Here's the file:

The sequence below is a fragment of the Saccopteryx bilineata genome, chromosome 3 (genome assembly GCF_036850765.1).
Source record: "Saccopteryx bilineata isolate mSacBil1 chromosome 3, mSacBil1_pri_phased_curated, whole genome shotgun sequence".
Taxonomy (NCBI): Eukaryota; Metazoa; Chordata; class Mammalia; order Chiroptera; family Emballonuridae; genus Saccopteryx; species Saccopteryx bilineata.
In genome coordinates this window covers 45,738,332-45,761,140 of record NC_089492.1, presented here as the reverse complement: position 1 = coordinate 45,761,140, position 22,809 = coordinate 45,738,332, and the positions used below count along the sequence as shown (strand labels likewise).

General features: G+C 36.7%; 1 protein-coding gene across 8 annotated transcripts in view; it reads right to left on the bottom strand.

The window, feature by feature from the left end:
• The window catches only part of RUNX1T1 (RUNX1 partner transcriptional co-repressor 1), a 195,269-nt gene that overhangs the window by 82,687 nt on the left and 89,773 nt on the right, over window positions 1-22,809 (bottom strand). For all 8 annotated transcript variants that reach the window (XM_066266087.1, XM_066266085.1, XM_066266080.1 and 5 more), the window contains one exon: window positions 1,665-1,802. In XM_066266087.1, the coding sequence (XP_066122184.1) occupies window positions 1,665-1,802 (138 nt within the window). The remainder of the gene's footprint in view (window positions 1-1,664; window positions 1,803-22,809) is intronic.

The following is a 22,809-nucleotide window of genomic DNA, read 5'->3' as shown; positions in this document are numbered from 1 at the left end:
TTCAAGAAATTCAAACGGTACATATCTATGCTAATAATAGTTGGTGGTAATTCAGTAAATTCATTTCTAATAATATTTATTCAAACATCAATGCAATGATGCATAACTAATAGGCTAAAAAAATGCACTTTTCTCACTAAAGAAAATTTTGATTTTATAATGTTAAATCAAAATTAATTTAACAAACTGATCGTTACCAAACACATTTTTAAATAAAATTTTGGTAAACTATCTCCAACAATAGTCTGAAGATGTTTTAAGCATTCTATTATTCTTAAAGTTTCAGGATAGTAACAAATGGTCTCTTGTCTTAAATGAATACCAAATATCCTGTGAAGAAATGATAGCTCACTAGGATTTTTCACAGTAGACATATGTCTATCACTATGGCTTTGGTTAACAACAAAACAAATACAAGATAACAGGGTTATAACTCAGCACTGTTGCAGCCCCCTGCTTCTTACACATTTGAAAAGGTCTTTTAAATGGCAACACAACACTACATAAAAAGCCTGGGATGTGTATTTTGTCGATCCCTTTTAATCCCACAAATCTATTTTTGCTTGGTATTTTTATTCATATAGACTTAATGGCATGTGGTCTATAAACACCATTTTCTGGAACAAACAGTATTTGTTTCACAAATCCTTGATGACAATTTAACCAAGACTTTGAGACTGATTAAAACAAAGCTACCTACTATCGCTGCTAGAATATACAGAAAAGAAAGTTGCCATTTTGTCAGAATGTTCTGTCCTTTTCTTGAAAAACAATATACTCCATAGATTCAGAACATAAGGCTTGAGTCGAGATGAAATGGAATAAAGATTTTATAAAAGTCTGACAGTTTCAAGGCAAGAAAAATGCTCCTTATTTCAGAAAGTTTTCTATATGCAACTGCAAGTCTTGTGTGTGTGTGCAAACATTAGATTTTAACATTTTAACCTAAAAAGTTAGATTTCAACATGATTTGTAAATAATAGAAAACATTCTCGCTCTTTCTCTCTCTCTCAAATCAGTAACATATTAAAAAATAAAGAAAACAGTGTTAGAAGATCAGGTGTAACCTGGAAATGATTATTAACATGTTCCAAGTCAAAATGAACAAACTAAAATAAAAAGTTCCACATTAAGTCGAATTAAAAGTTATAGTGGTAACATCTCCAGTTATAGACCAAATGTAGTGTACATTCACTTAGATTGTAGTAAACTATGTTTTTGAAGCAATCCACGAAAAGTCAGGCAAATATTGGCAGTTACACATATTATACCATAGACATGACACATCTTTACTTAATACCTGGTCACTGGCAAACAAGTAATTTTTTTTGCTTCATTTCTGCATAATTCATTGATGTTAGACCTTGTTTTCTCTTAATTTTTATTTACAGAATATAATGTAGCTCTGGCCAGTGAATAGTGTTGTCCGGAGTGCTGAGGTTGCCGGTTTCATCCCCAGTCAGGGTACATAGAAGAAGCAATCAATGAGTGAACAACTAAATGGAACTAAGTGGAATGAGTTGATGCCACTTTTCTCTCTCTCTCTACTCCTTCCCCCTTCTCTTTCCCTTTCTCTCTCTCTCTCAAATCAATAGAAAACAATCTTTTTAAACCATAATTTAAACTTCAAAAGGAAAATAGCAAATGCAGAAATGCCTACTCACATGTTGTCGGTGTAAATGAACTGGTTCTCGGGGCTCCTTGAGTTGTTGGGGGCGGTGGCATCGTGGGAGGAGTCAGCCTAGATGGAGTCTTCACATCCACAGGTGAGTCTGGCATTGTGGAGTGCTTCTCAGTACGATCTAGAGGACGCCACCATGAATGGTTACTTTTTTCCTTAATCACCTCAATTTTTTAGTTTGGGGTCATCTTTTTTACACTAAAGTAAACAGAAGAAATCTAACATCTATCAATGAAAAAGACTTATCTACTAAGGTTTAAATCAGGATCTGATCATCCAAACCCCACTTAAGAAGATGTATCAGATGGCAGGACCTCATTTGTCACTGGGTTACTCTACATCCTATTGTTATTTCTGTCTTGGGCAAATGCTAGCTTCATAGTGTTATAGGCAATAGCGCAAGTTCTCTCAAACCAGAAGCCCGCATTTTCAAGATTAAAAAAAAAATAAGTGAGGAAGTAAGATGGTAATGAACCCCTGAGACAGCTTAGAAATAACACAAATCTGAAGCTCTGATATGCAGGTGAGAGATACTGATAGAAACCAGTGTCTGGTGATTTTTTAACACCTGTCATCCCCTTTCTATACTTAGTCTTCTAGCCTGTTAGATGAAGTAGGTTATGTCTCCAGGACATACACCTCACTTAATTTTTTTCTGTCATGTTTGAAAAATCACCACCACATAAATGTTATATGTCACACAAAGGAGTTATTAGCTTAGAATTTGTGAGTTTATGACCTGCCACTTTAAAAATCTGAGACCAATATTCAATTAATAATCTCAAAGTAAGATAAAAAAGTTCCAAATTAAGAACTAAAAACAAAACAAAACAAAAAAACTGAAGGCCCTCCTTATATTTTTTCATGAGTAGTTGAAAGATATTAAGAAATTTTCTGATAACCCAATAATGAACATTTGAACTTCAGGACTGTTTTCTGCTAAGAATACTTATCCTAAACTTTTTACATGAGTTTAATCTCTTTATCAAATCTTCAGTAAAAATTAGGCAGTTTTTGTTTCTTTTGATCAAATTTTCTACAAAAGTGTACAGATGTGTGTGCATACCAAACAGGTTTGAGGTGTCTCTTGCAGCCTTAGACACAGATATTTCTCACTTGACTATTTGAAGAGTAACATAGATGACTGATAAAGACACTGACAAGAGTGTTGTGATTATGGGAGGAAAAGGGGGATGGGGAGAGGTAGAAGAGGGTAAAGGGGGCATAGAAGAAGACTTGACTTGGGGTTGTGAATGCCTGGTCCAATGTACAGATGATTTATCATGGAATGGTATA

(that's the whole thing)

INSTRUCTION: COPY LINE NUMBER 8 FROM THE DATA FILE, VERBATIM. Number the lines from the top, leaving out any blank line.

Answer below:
The following is a 22,809-nucleotide window of genomic DNA, read 5'->3' as shown; positions in this document are numbered from 1 at the left end: